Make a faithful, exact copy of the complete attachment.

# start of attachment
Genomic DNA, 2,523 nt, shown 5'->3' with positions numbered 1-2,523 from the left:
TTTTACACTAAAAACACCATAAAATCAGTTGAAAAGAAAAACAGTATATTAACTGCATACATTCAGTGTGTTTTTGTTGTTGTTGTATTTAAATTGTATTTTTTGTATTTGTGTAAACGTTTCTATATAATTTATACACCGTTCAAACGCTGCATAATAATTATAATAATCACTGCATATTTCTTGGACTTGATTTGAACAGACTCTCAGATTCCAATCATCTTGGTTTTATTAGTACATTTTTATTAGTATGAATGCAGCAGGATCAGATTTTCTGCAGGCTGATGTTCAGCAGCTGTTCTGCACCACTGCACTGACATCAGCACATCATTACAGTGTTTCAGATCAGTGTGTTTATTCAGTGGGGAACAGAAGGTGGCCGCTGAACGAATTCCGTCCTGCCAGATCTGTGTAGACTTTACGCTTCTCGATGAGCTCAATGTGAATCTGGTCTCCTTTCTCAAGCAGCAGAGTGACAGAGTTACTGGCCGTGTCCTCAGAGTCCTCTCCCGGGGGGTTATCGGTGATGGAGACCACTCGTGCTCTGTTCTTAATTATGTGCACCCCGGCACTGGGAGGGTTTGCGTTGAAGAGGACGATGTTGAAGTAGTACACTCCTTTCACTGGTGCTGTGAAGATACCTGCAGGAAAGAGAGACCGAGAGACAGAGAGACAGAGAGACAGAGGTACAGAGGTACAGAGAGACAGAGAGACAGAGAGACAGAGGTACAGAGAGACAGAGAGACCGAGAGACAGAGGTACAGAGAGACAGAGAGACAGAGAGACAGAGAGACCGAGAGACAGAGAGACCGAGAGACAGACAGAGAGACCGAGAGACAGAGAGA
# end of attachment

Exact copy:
Genomic DNA, 2,523 nt, shown 5'->3' with positions numbered 1-2,523 from the left:
TTTTACACTAAAAACACCATAAAATCAGTTGAAAAGAAAAACAGTATATTAACTGCATACATTCAGTGTGTTTTTGTTGTTGTTGTATTTAAATTGTATTTTTTGTATTTGTGTAAACGTTTCTATATAATTTATACACCGTTCAAACGCTGCATAATAATTATAATAATCACTGCATATTTCTTGGACTTGATTTGAACAGACTCTCAGATTCCAATCATCTTGGTTTTATTAGTACATTTTTATTAGTATGAATGCAGCAGGATCAGATTTTCTGCAGGCTGATGTTCAGCAGCTGTTCTGCACCACTGCACTGACATCAGCACATCATTACAGTGTTTCAGATCAGTGTGTTTATTCAGTGGGGAACAGAAGGTGGCCGCTGAACGAATTCCGTCCTGCCAGATCTGTGTAGACTTTACGCTTCTCGATGAGCTCAATGTGAATCTGGTCTCCTTTCTCAAGCAGCAGAGTGACAGAGTTACTGGCCGTGTCCTCAGAGTCCTCTCCCGGGGGGTTATCGGTGATGGAGACCACTCGTGCTCTGTTCTTAATTATGTGCACCCCGGCACTGGGAGGGTTTGCGTTGAAGAGGACGATGTTGAAGTAGTACACTCCTTTCACTGGTGCTGTGAAGATACCTGCAGGAAAGAGAGACCGAGAGACAGAGAGACAGAGAGACAGAGGTACAGAGGTACAGAGAGACAGAGAGACAGAGAGACAGAGGTACAGAGAGACAGAGAGACCGAGAGACAGAGGTACAGAGAGACAGAGAGACAGAGAGACAGAGAGACCGAGAGACAGAGAGACCGAGAGACAGACAGAGAGACCGAGAGACAGAGAGA